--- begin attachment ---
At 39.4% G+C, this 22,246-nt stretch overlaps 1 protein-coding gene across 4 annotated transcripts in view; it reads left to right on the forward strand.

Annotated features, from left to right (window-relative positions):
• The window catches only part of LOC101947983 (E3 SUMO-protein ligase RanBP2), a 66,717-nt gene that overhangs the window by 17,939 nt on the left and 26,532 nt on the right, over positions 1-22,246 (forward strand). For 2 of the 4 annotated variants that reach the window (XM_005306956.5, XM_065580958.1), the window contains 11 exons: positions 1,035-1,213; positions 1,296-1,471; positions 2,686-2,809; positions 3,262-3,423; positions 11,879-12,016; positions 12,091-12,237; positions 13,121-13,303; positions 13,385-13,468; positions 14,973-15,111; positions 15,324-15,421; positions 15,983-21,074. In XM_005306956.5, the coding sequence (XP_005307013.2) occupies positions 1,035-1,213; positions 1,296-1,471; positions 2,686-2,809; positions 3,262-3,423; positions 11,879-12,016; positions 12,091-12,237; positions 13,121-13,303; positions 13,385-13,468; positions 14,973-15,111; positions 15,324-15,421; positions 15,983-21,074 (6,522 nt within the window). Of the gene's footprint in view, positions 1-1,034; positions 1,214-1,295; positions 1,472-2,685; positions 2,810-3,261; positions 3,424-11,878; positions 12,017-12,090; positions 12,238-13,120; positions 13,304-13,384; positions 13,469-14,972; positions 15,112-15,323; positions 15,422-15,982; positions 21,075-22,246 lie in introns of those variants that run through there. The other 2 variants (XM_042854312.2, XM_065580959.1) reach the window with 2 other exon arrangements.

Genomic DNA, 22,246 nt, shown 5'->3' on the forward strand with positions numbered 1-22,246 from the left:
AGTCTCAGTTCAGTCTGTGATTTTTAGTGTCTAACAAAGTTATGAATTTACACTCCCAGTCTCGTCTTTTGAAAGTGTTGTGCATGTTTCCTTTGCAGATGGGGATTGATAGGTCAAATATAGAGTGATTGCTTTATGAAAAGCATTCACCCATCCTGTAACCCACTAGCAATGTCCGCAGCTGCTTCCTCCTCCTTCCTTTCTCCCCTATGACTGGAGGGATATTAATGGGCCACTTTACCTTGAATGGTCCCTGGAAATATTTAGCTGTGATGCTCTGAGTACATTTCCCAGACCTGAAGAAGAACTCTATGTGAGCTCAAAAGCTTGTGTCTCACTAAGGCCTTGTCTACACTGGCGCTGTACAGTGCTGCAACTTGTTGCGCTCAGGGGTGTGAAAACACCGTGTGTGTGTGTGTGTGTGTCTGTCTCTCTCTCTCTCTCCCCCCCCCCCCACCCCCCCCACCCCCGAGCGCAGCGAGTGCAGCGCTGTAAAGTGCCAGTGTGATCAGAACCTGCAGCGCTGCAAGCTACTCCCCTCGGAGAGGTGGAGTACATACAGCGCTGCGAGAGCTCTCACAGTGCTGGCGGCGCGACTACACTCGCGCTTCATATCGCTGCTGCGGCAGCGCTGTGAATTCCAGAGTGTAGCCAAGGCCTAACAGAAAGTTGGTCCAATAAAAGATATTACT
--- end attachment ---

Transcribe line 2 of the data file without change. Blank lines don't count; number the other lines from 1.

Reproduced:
Annotated features, from left to right (window-relative positions):